Note: This post follows on from two previous posts on creating a unified API documentation portal:
We’ve just uploaded an example project of an API documentation portal created using MadCap Flare:
- API documentation portal home page
- Swagger Petstore – test 1
- Swagger Petstore – test 2
- Stripe-style API documentation
- API PDF manual
The documentation portal includes API reference documentation that was generated automatically from a Swagger/OpenAPI specification file.
Whenever the REST API specification is updated, that content automatically updates itself in the Flare project.
Using MadCap Flare means you can provide a consistent user experience: for the reference, troubleshooting, getting started and tutorial content. Flare also manage the content, search, linking, pdfs, tables, flowcharts etc.
The steps are:
- Generate the API reference documentation in HTML format from the OpenAPI specification file. This could be generated automatically each day.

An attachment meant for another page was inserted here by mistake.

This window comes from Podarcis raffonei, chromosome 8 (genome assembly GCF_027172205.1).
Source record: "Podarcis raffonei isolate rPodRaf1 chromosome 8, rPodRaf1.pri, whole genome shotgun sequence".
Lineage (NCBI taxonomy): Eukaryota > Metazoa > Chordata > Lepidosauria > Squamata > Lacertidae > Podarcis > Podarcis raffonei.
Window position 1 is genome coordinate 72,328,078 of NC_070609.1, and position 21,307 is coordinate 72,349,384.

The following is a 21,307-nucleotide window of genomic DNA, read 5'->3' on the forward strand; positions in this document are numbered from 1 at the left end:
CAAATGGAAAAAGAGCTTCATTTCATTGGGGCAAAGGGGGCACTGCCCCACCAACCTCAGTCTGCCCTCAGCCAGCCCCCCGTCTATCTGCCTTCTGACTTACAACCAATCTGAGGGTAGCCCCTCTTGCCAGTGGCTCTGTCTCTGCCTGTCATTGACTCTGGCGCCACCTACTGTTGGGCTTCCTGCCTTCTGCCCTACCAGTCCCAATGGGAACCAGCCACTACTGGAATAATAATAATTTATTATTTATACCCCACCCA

- Import the API reference HTML file into Flare. Select Link Generated Files to Source Files. This creates a connection between the original HTML files and the files that are created as a result of the import. Flare recognises when changes have been made to the source documents.
- Fix any initial CSS issues. The API reference HTML file links to a cascading stylesheet file. We found we needed to create a CSS file with the same name, as there were some issues with displaying the top navigation menu bar.
- Generate and publish your web site. You can run Flare’s “Build” command from the operating system’s command line. This means you can create a batch file with the necessary commands in it. Then you can use a scheduling tool to run the batch file automatically.
Further work could be done to improve the outputs:
- We’ve not made any changes to the default styles for the PDF manual.
- Amending the cascading stylesheet for the Stripe-style API documentation
- Adding code samples.
Here is screenshot and a link to an example Help file, where the OpenAPI file has been imported into Flare, using the Markdown import. The Markdown file has been imported, but no amendments have been made to the look and feel.
It also includes a second API reference example, where the content is displayed in HTML format.